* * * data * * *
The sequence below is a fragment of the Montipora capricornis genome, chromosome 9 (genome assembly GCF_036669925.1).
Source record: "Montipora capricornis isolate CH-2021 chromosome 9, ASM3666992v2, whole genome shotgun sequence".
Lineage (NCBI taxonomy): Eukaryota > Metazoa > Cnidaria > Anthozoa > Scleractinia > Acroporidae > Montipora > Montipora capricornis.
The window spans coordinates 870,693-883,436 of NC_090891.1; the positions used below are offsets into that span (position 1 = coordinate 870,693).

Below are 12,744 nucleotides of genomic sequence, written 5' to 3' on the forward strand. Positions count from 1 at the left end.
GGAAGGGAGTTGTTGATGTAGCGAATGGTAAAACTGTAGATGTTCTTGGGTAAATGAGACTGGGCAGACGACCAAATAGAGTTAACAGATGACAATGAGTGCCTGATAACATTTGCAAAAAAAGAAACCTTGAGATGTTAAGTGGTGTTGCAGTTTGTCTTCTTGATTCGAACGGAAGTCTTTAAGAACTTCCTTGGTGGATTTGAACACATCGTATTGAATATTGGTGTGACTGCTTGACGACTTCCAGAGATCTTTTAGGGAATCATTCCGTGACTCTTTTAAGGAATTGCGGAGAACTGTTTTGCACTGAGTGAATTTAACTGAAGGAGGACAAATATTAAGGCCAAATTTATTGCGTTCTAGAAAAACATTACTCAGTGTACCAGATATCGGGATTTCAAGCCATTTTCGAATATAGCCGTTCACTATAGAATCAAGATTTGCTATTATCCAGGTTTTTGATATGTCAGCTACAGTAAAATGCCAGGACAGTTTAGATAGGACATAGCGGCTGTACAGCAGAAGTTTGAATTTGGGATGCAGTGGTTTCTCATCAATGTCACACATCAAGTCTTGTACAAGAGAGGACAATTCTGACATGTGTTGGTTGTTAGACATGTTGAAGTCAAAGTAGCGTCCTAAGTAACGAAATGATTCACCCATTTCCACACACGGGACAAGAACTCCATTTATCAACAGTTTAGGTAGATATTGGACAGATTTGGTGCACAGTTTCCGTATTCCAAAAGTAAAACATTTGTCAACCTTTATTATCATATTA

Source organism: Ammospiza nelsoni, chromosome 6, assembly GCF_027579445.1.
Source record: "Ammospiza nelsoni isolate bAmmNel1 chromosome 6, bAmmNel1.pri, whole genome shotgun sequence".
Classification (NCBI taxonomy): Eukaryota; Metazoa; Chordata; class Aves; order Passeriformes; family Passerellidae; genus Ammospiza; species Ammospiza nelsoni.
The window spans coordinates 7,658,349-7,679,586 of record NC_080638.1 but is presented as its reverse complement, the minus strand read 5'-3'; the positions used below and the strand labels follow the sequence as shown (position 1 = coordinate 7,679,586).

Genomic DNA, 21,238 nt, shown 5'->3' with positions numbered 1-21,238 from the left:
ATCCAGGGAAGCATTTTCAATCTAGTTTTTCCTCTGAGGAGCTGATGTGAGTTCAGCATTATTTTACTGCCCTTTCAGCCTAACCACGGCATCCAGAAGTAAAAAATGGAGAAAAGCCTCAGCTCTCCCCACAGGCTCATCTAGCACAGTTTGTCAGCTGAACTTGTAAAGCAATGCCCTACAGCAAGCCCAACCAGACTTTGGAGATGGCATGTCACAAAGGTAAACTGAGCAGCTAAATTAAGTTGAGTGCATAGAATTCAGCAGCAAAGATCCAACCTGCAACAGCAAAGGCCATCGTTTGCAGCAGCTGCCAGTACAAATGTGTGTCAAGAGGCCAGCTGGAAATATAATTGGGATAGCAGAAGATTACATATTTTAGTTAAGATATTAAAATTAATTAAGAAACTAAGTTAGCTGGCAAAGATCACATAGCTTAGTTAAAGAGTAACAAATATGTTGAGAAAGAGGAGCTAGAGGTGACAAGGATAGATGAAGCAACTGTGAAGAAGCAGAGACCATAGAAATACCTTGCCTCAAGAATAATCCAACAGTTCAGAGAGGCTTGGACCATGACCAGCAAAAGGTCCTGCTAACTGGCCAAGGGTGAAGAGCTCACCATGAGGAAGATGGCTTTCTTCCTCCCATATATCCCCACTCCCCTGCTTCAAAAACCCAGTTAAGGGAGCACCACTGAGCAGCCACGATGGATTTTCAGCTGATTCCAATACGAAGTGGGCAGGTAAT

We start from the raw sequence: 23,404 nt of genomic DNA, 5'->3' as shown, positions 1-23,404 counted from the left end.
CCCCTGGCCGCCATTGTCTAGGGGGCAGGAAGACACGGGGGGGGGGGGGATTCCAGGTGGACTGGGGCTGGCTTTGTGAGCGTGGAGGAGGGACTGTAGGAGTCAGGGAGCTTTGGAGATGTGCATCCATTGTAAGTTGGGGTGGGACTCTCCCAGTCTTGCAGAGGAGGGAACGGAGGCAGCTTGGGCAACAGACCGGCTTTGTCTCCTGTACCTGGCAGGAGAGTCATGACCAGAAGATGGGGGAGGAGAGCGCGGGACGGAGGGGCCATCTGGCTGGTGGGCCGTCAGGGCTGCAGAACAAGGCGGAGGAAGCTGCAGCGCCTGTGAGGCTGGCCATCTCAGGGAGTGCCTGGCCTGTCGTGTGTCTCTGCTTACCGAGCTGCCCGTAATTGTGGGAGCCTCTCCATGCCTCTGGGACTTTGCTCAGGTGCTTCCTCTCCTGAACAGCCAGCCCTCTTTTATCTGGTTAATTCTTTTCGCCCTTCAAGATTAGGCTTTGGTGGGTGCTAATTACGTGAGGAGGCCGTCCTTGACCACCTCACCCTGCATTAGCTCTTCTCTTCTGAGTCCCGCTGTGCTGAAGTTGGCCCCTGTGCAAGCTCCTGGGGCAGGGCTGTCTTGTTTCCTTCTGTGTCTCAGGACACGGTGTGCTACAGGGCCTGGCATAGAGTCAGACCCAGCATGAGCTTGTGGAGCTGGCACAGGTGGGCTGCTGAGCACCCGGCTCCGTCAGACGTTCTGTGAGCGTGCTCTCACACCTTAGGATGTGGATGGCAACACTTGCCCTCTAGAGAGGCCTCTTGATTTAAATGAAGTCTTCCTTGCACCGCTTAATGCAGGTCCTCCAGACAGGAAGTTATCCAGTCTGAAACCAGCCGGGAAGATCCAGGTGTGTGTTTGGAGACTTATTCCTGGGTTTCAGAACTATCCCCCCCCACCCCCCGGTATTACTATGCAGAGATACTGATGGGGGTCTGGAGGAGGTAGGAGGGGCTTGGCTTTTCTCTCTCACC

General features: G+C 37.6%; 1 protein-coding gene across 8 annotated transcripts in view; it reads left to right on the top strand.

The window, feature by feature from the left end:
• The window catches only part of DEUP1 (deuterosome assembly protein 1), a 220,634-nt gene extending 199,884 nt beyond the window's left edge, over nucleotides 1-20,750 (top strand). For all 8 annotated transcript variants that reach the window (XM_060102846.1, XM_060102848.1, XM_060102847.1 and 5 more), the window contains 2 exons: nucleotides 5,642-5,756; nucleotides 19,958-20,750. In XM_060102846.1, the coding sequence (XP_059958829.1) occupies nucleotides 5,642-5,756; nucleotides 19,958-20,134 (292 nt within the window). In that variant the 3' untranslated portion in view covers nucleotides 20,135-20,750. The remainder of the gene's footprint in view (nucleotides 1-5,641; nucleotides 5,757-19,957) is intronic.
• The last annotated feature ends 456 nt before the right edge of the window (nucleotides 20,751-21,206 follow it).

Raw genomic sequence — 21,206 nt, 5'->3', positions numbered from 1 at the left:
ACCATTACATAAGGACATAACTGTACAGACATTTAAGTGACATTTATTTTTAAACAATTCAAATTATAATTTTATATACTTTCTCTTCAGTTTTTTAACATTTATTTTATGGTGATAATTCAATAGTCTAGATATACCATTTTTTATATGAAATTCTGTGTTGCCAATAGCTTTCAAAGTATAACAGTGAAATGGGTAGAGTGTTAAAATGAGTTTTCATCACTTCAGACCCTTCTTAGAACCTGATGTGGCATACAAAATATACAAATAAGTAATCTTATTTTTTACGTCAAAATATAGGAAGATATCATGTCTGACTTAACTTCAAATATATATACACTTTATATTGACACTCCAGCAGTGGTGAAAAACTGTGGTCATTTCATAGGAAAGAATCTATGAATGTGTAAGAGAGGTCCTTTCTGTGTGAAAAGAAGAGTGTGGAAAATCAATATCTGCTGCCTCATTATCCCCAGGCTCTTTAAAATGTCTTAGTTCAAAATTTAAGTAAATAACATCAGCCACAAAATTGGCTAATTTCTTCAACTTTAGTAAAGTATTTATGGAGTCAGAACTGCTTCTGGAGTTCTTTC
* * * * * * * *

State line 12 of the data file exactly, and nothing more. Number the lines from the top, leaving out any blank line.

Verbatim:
ATCCAGGGAAGCATTTTCAATCTAGTTTTTCCTCTGAGGAGCTGATGTGAGTTCAGCATTATTTTACTGCCCTTTCAGCCTAACCACGGCATCCAGAAGTAAAAAATGGAGAAAAGCCTCAGCTCTCCCCACAGGCTCATCTAGCACAGTTTGTCAGCTGAACTTGTAAAGCAATGCCCTACAGCAAGCCCAACCAGACTTTGGAGATGGCATGTCACAAAGGTAAACTGAGCAGCTAAATTAAGTTGAGTGCATAGAATTCAGCAGCAAAGATCCAACCTGCAACAGCAAAGGCCATCGTTTGCAGCAGCTGCCAGTACAAATGTGTGTCAAGAGGCCAGCTGGAAATATAATTGGGATAGCAGAAGATTACATATTTTAGTTAAGATATTAAAATTAATTAAGAAACTAAGTTAGCTGGCAAAGATCACATAGCTTAGTTAAAGAGTAACAAATATGTTGAGAAAGAGGAGCTAGAGGTGACAAGGATAGATGAAGCAACTGTGAAGAAGCAGAGACCATAGAAATACCTTGCCTCAAGAATAATCCAACAGTTCAGAGAGGCTTGGACCATGACCAGCAAAAGGTCCTGCTAACTGGCCAAGGGTGAAGAGCTCACCATGAGGAAGATGGCTTTCTTCCTCCCATATATCCCCACTCCCCTGCTTCAAAAACCCAGTTAAGGGAGCACCACTGAGCAGCCACGATGGATTTTCAGCTGATTCCAATACGAAGTGGGCAGGTAAT